Executive director of the Africa Education Watch (Eduwatch), Kofi Asare, has called on government to abandon the idea of procuring over a million laptops for senior high school students in the country, describing it as ill-informed.
According to him, Eduwatch and the Ghana National Education Campaign Coalition (GNECC) and the Civil Society Organisations
(CSOs) Platform on Sustainable Development Goals (SDG) represent over 500 organisations advocating spending efficiency and equitable financing of education in Ghana.
He revealed that Vice President, Dr Mahamudu Bawumia’s announcement at the opening of the 2023 Annual New Year School and Conference at the University of Ghana, on government’s intention to distribute free tablets to all SHS students to facilitate access to e-textbooks, past questions, and other relevant learning content and his iteration on the subject four months after will not augur well for students.
Mr Asare explained that there is a modicum of research to establish the fact that, while laptops are useful learning resources that expose learners to an ICT culture and enable access to other relevant digital learning content, they cannot replace printed textbooks.
Additionally, he noted that the complementary role laptops play with textbooks is affirmed in international best practices in education. However, he indicated that years after going digital in high schools, the governments of many advanced countries continue to provide printed textbooks to facilitate learning.
As a consequent, he iterated that government’s decision to provide laptops cannot replace printed textbooks due to the level of reliability of printed textbooks over laptops.
“We, the undersigned CSOs submit that e-textbooks can never replace printed textbooks, but rather complement them. We further conclude that plans to procure 1.3 million laptops for SHS students are ill- informed, and not backed by any feasibility study, nor informed by education objectives.”Kofi Asare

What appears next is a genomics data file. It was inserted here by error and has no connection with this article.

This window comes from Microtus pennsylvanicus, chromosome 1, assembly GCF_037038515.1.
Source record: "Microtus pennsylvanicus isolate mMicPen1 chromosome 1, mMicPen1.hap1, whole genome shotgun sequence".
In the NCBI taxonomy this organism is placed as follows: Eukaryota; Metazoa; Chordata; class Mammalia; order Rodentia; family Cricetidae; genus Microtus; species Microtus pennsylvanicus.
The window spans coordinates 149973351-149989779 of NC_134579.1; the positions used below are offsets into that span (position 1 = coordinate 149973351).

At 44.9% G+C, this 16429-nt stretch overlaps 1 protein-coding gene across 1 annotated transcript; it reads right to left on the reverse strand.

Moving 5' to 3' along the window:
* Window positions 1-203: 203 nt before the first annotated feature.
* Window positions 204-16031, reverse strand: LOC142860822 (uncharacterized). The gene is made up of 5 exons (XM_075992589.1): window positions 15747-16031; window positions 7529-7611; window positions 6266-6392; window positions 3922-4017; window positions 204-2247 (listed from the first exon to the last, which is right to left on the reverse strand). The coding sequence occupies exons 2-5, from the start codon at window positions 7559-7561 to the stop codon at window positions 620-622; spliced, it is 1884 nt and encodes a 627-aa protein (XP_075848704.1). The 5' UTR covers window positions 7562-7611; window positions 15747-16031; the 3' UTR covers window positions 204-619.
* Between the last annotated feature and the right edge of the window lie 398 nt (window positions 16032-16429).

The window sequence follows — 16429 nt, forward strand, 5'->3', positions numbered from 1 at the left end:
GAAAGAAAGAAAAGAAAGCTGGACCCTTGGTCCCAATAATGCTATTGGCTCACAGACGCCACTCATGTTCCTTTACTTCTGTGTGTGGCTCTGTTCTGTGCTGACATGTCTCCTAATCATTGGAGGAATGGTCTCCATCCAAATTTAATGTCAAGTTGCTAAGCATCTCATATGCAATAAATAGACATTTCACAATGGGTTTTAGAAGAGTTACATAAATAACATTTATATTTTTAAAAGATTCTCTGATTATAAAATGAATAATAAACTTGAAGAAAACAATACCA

Government urged to practice austerity
Furthermore, Mr Asare stated that Ghana has just entered an IMF programme, launching the economy into austerity and the Ministry of Finance has responded to the austerity era with expenditure cuts to basic education and related budgets and limitations imposed on the hiring of teachers and education workers.
Owing to this, he explained that plans to spend over a billion cedis to procure 1.3 million laptops for SHS students to replace printed textbooks, in a period of adequate supply of printed textbooks in SHS does not reflect austerity spending.
Also, he reiterated that the procurement of these laptops contradicts international best practice in the use of laptops in schools and do not represent efficient and prioritized use of public funds in the face of staggering evidence of textbook and desk deficits in basic schools.
“Plans to spend over a billion cedis on laptops for e-textbooks for SHS students at a time there are adequate printed textbooks in SHS, are inconsistent with the austerity period Ghana finds itself in, more so when brutal cuts have been inflicted on the basic education budget.”Kofi Asare
The executive director of Eduwatch underscored that the Ministry of Education, Ghana Education Service and SHS cannot manage 1.3 million laptops based on past and present evidence of poor management of ICT facilities and items.
As part of the CSOs recommendations, he called on the government to immediately discontinue the initiative, and ensure that basic schools have the full complement of textbooks.
To pursue digital learning in SHS, he revealed that the government should invest in ICT libraries in SHS, and strengthen the quality and reliability of internet services and maintenance of ICT equipment in SHS.
“While CSOs are in total support of government’s education transformation agenda through among others digital inclusion within the public education system, the approaches we adopt must reflect spending efficiency, equitable and prioritized spending, especially in this period of austerity where the education budget has been significantly cut down to below the minimum international benchmark of 15 per cent.”Kofi Asare